• Editing, Workshop
    Pouilly 1:30pm-2:30pm

    Nick Hembery
    Need some help with your current story? Then this is for you. You can spend ten minutes with a real-life editor and get plot advice on your current writing project. Each ten minute slot will involve a story run down by the writer (so bring you notes!), some questions by the editor to clarify points, then advice from the editor on how the story can be improved.

  • Where does mythology end and urban fantasy begin?
    Epernay 3:15pm-4:15pm

    Maria Lewis, Liz de Jager, Lisa Tuttle, Tom Pollock, Emma Newman, Daniel Godfrey
    Everything from the content to the characters often feel like they’re drawn from the same source: is this just a repackaging of concepts old as time, or something more? Werewolves, fairies, handsome princes and strong female characters saving their friends and families or just straight up doing their thing - and yet not a forest in sight. Is it updating the setting for the modern age, or is there something more behind this?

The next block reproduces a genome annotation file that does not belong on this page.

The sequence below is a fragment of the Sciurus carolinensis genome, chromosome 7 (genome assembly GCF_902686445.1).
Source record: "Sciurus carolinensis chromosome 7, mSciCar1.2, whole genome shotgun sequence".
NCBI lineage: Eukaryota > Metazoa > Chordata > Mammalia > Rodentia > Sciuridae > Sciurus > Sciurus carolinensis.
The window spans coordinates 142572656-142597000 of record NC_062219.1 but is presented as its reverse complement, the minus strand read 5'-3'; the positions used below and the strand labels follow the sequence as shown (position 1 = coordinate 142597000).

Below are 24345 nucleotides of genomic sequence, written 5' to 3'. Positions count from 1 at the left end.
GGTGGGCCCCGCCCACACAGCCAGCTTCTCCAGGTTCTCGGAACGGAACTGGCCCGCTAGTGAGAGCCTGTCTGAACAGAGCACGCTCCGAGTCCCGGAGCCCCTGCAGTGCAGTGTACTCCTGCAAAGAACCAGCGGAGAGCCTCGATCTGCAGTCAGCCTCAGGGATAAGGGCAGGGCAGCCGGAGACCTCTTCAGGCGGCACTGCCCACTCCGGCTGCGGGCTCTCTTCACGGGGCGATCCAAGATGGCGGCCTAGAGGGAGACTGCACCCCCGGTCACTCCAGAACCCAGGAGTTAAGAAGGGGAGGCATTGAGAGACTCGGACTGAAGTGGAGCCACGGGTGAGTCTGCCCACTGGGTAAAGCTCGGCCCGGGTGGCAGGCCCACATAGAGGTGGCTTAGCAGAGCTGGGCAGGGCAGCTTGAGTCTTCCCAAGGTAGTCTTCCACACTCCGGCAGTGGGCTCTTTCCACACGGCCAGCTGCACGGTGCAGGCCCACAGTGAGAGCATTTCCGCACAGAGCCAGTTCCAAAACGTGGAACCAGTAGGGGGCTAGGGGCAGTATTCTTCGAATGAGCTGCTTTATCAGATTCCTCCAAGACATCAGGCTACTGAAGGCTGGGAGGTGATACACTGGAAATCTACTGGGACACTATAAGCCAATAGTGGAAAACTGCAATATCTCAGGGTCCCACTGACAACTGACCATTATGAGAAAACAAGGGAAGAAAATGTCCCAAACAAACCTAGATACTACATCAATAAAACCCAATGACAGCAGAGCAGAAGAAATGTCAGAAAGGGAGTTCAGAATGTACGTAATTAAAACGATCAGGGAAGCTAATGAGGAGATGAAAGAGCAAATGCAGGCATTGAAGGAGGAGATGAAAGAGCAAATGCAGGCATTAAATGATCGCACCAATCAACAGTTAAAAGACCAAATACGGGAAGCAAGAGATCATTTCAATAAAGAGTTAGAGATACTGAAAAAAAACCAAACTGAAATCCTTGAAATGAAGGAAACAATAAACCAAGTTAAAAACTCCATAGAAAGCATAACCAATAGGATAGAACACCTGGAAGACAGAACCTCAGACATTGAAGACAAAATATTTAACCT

“Mind the gap!” - Neil Gaiman, Neverwhere

  • Genre Fun-Time Room 101
    Epernay 5pm-6pm

    Anne Perry, Matt Blakstad, Jason Arnopp, Edward Cox, Bex Levene, Stark Holborn
    Come one! Come all! See our passionate panelists voraciously compete to declare their choice of the Most Hated Cliche Of All Time - the biggest laugh sees the panelists pet peeve or authorial nightmare consigned to the dark, dank, despicable, dire depths of Room 101! (All cliches will be fished out and washed off and given a good hug after, we don’t hold with cruelty to innocent plot devices).

  • Making and breaking a hero
    Mouton Cadet 5pm-6pm

    Chris Wooding, Lisa Tuttle, Peter Newman, Anne Lyle, Jen Williams
    Genre unites around a simple, classic concept - the journey of the hero/ine. But what does it take to be a solidly good hero, or a dark and dangerous anti-hero, and how has it changed in fiction over time? What does it take to keep readers (and authors!) loyal? And is it possible that our hero/ine can actually be (PLOT TWIST) totally the villain?

  • How to review a book without making enemies
    Bourg 6:45pm-7:45pm

    Thea James, Jared Shurin, Gav Pugh, Glen Mehn, Leila Abu el Hawa
    Throw a rock online and you’ll find someone arguing for negative reviews. Throw another rock and you’ll interrupt another chorus of ‘Everything is Awesome!’. Who’s right? Is anyone? How, in a social media world where everyone is only ever a click away, can we have honest discussions about books? Is this the death of critical thinking or the start of a wider, more diverse and infinitely healthier approach?